Hong Kong online banks are said to be spreading wings, offering business loans and asset management

HONG KONG (Reuters) – Hong Kong’s new online-only banks are planning to move into corporate lending and asset management and are looking for more lucrative avenues beyond simple savings accounts and remittance services, executives said.

Eight such banks launched this year, taking more than $ 1 billion in deposits by November and attracting nearly 300,000 customers.

Whether these banks can take over a significant portion of Hong Kong starwarts like HSBC and Standard Chartered and become profitable is being closely monitored in other Asian markets, where regulators are also encouraging new challengers.

ZA Bank, operated by a unit of ZhongAn Online P&C Insurance Co Ltd, aims to break even in five years. In addition to personal loans, it plans to extend loans to small and medium-sized businesses next year, as larger loans are more profitable, and will also offer insurance and investment services to private customers.

“I have four years left, and personal loans alone are not going to fly because the market is just that big,” CEO Rockson Hsu told Reuters.

Mox Bank, which supports Standard Chartered and local telecommunications company PCCW, plans to add credit cards, personal loans and wealth management services by mid-2022.

“Hong Kong is still a very large market for wealth management offerings,” said Samir Subberwal, Mox director and StanChart’s head of retail banking for Greater China and North Asia.

He added that the city’s recent IPO, which saw companies raise more than $ 50 billion this year, is likely to fuel continued demand for investment advice and fees.

The new banks are focusing on convincing customers with more attractive savings and loan rates – which they can offer without expensive branch networks – as well as with more user-friendly customer apps and other advantages from their own development.

Livi Bank, which plans to offer personal loans and wealth management services over the next year, is one such example.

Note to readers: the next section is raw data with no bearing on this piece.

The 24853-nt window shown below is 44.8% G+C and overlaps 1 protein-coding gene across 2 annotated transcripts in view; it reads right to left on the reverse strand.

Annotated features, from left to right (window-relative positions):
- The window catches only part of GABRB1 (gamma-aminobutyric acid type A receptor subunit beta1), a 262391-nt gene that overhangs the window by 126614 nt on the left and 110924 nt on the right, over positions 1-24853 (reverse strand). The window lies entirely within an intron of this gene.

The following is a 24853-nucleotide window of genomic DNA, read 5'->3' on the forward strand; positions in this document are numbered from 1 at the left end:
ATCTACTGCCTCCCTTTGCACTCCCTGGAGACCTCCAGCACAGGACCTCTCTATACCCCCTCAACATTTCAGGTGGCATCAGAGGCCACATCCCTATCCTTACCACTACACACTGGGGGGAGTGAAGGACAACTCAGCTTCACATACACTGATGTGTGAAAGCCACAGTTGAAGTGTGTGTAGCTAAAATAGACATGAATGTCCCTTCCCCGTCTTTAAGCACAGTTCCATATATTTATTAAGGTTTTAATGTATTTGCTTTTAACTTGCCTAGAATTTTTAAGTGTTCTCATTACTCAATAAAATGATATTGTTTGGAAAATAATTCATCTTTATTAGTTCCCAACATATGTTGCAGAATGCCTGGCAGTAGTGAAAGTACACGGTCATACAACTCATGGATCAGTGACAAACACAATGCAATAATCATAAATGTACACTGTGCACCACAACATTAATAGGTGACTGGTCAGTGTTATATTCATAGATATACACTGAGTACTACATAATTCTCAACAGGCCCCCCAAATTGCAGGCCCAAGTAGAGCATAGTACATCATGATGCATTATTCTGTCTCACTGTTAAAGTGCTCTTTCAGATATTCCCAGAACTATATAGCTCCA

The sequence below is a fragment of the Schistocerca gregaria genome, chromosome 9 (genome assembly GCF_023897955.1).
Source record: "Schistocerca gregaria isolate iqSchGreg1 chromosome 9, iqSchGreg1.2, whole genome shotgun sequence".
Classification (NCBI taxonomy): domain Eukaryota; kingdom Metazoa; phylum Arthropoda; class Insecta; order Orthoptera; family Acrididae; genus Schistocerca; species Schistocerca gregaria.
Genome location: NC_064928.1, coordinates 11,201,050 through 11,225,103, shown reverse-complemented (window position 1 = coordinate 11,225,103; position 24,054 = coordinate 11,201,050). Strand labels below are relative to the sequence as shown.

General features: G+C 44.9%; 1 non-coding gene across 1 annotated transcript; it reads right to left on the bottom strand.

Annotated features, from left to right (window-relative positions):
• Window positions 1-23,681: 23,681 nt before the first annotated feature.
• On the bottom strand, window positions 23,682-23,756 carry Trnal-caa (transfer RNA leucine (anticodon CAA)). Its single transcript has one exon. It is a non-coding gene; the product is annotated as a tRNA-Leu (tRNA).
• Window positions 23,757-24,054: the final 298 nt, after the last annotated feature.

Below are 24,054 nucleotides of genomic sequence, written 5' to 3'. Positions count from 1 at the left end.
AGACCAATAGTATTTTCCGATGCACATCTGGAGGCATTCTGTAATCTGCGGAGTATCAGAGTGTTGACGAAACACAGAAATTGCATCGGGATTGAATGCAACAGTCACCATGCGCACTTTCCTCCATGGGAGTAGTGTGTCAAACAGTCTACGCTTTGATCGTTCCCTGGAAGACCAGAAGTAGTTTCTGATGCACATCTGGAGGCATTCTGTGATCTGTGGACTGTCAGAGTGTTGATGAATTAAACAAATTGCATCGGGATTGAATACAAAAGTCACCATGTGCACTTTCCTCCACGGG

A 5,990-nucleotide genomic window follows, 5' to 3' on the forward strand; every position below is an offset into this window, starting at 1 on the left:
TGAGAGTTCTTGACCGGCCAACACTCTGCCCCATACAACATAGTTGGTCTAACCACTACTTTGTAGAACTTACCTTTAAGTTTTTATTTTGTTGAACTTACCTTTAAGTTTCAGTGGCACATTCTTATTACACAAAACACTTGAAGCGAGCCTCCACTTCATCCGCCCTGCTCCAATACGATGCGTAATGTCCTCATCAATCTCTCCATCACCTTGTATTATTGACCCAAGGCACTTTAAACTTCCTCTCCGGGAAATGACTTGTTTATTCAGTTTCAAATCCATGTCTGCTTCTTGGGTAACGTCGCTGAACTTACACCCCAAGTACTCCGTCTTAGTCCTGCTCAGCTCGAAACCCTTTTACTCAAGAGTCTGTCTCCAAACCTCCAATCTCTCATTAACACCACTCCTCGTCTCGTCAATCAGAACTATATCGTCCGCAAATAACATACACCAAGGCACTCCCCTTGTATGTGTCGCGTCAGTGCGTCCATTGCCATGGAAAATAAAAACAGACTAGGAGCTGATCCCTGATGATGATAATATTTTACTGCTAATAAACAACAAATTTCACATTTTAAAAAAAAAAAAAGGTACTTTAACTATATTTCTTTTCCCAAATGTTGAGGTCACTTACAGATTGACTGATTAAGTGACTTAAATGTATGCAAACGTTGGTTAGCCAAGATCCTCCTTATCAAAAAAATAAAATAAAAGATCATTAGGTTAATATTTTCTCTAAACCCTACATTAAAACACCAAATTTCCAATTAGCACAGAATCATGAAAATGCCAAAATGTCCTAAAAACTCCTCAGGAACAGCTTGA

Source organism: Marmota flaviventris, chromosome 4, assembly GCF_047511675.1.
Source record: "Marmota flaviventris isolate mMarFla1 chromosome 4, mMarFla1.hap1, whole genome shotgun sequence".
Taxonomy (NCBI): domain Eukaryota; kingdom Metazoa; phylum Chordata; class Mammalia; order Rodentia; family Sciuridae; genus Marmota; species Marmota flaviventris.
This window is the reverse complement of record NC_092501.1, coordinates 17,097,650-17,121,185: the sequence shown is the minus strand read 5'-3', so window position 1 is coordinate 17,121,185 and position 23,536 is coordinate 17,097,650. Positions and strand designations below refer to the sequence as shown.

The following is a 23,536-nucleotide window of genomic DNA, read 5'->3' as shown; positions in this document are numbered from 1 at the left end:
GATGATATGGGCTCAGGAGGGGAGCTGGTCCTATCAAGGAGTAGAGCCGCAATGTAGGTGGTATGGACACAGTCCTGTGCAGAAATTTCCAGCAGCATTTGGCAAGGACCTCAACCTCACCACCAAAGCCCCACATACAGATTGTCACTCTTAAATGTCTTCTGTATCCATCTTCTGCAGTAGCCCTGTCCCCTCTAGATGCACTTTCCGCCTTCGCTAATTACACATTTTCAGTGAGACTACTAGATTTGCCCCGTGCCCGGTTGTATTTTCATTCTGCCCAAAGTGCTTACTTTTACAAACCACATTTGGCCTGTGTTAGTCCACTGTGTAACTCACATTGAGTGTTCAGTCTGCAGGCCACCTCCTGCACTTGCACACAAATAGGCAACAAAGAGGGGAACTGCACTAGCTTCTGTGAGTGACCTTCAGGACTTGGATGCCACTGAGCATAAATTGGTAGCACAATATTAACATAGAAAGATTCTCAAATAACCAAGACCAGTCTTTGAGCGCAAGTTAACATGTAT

The mobile app was developed in part by shareholder JD Digits, the fintech unit of China’s JD.Com, said CEO David Sun.

The bank is also a partner in a loyalty program, which offers its customers cashbacks and points, and which is operated by the retail and restaurant chain Dairy Farm, a unit of the Jardine Matheson Group, another shareholder of Livi.

Traditional banks have responded by cutting fees and investing heavily in upgrading and introducing new digital platforms. HSBC announced it will spend $ 5.8 billion worldwide on technology this year, while Citi launched new all-digital banking services in Hong Kong earlier this month.

In other markets such as the UK and Australia, new digital banks have been launched with mixed success. Australia’s Xinja Bank said this month that after the pandemic and after reviewing the market, it would stop being a bank and return customer deposits.

However, in Asia, new banks are usually backed by well-known companies, which improves their prospects. Singapore issued four digital banking licenses this month and Malaysia will be accepting applications next year.

(Reporting by Alun John; Additional reporting by Sumeet Chatterjee; Editing by Anshuman Daga and Edwina Gibbs)

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